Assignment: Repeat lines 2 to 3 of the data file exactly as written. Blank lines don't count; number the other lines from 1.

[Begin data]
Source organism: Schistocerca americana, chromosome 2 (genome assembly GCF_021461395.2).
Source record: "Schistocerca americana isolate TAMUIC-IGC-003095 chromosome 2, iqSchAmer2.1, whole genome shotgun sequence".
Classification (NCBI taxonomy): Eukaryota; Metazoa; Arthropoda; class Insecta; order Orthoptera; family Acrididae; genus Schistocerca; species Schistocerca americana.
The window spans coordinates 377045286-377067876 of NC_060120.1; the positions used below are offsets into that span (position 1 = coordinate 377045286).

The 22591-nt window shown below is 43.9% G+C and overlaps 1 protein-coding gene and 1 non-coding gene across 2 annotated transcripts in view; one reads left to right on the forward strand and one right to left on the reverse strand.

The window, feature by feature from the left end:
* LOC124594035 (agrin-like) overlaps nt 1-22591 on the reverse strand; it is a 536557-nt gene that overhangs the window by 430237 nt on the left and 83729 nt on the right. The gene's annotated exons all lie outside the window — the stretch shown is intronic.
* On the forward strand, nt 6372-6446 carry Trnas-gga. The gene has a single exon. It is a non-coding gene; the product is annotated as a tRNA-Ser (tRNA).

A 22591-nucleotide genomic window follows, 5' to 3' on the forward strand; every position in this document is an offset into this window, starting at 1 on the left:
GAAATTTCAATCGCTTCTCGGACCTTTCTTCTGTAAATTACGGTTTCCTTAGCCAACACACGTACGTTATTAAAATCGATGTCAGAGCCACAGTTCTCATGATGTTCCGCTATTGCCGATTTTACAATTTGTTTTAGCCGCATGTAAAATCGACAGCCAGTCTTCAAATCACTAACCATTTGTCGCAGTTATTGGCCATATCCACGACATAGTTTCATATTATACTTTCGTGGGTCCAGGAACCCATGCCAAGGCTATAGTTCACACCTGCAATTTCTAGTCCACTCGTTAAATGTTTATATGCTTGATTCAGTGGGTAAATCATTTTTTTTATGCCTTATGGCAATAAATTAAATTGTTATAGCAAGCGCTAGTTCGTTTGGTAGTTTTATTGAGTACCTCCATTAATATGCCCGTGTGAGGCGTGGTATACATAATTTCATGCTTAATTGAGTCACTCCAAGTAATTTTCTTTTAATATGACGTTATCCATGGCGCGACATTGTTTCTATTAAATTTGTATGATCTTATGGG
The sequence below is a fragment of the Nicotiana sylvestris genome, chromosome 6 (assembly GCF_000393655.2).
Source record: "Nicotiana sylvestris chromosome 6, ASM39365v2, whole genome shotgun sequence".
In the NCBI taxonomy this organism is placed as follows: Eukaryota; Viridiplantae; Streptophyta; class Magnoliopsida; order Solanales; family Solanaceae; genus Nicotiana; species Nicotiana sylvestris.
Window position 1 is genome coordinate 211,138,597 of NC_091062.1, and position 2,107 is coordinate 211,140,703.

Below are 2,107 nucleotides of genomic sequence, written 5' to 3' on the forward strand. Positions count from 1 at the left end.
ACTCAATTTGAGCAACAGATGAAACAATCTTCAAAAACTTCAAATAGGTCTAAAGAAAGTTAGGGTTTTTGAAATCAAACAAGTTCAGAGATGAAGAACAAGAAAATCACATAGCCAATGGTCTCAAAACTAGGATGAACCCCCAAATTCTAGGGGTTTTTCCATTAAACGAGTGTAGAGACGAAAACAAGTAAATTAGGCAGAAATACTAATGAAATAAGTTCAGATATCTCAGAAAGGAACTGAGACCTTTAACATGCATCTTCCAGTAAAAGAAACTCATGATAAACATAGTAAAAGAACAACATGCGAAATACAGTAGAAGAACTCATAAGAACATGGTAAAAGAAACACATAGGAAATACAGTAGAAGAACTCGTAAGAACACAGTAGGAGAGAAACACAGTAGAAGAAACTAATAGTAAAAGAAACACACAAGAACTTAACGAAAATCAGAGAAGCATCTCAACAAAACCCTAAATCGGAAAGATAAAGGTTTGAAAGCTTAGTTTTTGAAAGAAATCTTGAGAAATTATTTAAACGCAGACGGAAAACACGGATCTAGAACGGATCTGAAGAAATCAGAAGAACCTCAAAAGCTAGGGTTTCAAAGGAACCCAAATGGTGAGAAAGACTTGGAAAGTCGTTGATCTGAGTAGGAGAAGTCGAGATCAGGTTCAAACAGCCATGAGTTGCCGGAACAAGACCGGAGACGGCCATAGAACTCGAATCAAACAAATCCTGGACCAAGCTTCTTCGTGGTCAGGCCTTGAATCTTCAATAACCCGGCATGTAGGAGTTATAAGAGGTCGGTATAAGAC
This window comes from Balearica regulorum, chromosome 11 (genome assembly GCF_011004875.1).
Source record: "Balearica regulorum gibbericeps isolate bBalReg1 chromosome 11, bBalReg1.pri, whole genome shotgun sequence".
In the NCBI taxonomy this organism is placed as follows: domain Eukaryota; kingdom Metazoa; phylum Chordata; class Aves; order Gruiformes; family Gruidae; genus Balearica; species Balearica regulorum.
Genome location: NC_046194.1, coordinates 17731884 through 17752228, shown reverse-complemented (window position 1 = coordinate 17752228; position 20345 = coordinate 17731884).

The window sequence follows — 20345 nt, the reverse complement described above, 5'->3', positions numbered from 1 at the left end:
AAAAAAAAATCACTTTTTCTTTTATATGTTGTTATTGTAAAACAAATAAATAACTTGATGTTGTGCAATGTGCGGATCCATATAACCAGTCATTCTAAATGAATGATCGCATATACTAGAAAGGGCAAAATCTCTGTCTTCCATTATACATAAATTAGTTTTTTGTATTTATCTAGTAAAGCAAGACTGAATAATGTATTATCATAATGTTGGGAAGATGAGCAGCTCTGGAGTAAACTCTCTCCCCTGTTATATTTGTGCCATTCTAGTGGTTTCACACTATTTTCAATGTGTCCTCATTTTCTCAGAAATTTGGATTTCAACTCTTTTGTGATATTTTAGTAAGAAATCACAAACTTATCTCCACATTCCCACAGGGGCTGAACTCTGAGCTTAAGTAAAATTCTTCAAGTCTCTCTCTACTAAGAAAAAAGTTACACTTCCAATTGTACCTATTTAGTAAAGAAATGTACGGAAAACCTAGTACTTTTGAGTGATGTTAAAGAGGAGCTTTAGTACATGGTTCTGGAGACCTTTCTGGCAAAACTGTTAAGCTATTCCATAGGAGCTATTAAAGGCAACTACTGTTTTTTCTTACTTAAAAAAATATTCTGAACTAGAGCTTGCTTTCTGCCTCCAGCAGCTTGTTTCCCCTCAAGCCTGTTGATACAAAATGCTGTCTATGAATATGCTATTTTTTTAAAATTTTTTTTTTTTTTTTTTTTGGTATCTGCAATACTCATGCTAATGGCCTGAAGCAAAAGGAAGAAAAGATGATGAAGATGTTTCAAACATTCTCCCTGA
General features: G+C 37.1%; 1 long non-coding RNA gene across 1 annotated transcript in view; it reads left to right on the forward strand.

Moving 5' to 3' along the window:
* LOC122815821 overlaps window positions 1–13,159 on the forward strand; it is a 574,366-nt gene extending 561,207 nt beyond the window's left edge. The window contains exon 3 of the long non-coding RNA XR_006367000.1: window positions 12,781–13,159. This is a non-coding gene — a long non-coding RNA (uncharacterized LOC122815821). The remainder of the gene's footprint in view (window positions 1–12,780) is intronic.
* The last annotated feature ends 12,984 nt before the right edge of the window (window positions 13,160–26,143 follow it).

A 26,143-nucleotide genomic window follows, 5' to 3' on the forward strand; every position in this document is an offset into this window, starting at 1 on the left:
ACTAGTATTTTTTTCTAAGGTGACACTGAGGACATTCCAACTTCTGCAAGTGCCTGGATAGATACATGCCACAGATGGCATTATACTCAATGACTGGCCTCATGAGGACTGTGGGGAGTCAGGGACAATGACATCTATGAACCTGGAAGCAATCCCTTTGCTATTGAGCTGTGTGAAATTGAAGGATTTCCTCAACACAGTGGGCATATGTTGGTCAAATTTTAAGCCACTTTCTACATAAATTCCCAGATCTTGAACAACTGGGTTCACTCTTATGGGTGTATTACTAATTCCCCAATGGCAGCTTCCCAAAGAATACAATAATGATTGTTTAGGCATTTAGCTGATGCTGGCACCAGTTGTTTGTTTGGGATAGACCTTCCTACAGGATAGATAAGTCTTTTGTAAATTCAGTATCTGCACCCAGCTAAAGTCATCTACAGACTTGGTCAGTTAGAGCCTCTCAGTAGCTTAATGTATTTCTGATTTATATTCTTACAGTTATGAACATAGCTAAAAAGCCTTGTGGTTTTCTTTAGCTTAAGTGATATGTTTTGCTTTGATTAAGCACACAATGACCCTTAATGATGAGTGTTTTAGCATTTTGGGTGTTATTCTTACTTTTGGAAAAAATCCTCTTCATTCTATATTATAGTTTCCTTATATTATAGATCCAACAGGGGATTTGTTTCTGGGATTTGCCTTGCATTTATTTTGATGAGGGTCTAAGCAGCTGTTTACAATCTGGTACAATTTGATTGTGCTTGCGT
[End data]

Source record: "Schistocerca americana isolate TAMUIC-IGC-003095 chromosome 2, iqSchAmer2.1, whole genome shotgun sequence".
Classification (NCBI taxonomy): Eukaryota; Metazoa; Arthropoda; class Insecta; order Orthoptera; family Acrididae; genus Schistocerca; species Schistocerca americana.